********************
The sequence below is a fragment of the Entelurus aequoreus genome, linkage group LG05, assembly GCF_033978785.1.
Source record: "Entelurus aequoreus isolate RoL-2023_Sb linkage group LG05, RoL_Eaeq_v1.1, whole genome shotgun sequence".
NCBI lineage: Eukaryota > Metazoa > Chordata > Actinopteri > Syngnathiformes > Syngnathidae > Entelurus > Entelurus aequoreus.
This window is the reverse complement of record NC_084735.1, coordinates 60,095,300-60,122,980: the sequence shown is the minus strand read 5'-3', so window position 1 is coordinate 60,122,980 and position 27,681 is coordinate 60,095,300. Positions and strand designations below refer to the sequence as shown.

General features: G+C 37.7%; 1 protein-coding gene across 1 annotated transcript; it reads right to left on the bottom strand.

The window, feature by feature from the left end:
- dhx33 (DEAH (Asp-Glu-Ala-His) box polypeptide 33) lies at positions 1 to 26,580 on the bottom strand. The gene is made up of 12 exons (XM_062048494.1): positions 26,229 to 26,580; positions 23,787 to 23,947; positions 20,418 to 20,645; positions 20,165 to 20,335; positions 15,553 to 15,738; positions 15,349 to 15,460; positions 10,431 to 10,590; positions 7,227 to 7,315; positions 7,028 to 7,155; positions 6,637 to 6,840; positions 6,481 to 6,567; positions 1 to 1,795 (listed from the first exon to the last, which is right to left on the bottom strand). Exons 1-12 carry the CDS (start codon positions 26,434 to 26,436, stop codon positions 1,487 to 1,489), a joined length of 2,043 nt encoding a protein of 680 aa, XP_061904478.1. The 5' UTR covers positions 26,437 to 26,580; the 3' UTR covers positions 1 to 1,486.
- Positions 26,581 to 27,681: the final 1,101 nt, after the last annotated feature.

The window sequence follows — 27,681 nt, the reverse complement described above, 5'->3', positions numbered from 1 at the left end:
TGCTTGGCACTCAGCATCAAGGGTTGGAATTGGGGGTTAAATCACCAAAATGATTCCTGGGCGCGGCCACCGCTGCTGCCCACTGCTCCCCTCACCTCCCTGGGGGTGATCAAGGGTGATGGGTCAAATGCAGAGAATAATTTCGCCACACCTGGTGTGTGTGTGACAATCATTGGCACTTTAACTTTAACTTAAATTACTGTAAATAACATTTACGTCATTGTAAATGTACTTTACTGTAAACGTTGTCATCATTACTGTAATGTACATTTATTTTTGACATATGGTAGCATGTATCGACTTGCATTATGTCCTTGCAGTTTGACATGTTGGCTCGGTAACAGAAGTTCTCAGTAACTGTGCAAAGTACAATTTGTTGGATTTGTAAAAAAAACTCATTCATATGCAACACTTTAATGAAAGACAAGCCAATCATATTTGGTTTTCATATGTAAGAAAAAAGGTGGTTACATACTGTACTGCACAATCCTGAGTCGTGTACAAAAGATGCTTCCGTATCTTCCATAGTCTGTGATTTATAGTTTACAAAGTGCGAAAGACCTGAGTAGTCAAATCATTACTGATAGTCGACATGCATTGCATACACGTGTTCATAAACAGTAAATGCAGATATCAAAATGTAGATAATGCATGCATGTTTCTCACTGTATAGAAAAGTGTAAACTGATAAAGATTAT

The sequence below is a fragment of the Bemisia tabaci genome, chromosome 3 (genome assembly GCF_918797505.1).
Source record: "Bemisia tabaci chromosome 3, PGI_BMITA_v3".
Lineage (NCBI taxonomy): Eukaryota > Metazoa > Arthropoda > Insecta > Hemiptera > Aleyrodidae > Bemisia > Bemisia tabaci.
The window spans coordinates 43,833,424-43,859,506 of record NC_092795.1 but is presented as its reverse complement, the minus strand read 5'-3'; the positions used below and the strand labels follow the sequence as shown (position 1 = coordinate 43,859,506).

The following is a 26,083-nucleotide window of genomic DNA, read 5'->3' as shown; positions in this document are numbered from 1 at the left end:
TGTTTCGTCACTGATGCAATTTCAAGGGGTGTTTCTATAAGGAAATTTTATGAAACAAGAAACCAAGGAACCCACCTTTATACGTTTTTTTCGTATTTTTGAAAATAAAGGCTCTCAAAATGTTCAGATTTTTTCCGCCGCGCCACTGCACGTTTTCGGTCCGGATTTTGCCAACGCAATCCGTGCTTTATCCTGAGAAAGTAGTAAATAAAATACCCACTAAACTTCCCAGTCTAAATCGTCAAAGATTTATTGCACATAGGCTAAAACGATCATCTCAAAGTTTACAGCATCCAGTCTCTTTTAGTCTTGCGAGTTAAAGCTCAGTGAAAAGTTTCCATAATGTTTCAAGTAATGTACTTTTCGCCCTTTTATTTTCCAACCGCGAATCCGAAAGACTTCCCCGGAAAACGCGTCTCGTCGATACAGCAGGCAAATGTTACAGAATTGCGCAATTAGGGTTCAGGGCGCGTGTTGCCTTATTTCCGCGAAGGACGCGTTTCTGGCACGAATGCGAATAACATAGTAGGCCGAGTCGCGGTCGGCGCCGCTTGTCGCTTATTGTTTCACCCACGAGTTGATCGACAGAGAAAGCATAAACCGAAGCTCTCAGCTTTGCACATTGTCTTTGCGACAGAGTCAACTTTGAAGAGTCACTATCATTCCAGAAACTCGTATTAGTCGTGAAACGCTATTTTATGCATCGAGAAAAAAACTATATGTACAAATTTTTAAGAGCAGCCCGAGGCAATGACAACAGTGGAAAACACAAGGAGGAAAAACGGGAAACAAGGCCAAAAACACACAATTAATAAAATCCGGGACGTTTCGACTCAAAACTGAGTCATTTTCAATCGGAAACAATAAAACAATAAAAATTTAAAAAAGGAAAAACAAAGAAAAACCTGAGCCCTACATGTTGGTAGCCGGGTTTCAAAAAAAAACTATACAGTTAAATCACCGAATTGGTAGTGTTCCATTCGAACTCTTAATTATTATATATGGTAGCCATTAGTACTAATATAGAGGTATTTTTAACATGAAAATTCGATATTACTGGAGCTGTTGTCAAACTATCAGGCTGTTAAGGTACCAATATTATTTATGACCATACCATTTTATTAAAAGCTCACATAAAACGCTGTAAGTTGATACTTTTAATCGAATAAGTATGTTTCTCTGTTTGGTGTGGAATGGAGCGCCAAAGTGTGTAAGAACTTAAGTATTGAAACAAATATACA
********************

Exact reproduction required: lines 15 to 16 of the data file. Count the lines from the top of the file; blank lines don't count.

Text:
The following is a 26,083-nucleotide window of genomic DNA, read 5'->3' as shown; positions in this document are numbered from 1 at the left end:
TGTTTCGTCACTGATGCAATTTCAAGGGGTGTTTCTATAAGGAAATTTTATGAAACAAGAAACCAAGGAACCCACCTTTATACGTTTTTTTCGTATTTTTGAAAATAAAGGCTCTCAAAATGTTCAGATTTTTTCCGCCGCGCCACTGCACGTTTTCGGTCCGGATTTTGCCAACGCAATCCGTGCTTTATCCTGAGAAAGTAGTAAATAAAATACCCACTAAACTTCCCAGTCTAAATCGTCAAAGATTTATTGCACATAGGCTAAAACGATCATCTCAAAGTTTACAGCATCCAGTCTCTTTTAGTCTTGCGAGTTAAAGCTCAGTGAAAAGTTTCCATAATGTTTCAAGTAATGTACTTTTCGCCCTTTTATTTTCCAACCGCGAATCCGAAAGACTTCCCCGGAAAACGCGTCTCGTCGATACAGCAGGCAAATGTTACAGAATTGCGCAATTAGGGTTCAGGGCGCGTGTTGCCTTATTTCCGCGAAGGACGCGTTTCTGGCACGAATGCGAATAACATAGTAGGCCGAGTCGCGGTCGGCGCCGCTTGTCGCTTATTGTTTCACCCACGAGTTGATCGACAGAGAAAGCATAAACCGAAGCTCTCAGCTTTGCACATTGTCTTTGCGACAGAGTCAACTTTGAAGAGTCACTATCATTCCAGAAACTCGTATTAGTCGTGAAACGCTATTTTATGCATCGAGAAAAAAACTATATGTACAAATTTTTAAGAGCAGCCCGAGGCAATGACAACAGTGGAAAACACAAGGAGGAAAAACGGGAAACAAGGCCAAAAACACACAATTAATAAAATCCGGGACGTTTCGACTCAAAACTGAGTCATTTTCAATCGGAAACAATAAAACAATAAAAATTTAAAAAAGGAAAAACAAAGAAAAACCTGAGCCCTACATGTTGGTAGCCGGGTTTCAAAAAAAAACTATACAGTTAAATCACCGAATTGGTAGTGTTCCATTCGAACTCTTAATTATTATATATGGTAGCCATTAGTACTAATATAGAGGTATTTTTAACATGAAAATTCGATATTACTGGAGCTGTTGTCAAACTATCAGGCTGTTAAGGTACCAATATTATTTATGACCATACCATTTTATTAAAAGCTCACATAAAACGCTGTAAGTTGATACTTTTAATCGAATAAGTATGTTTCTCTGTTTGGTGTGGAATGGAGCGCCAAAGTGTGTAAGAACTTAAGTATTGAAACAAATATACA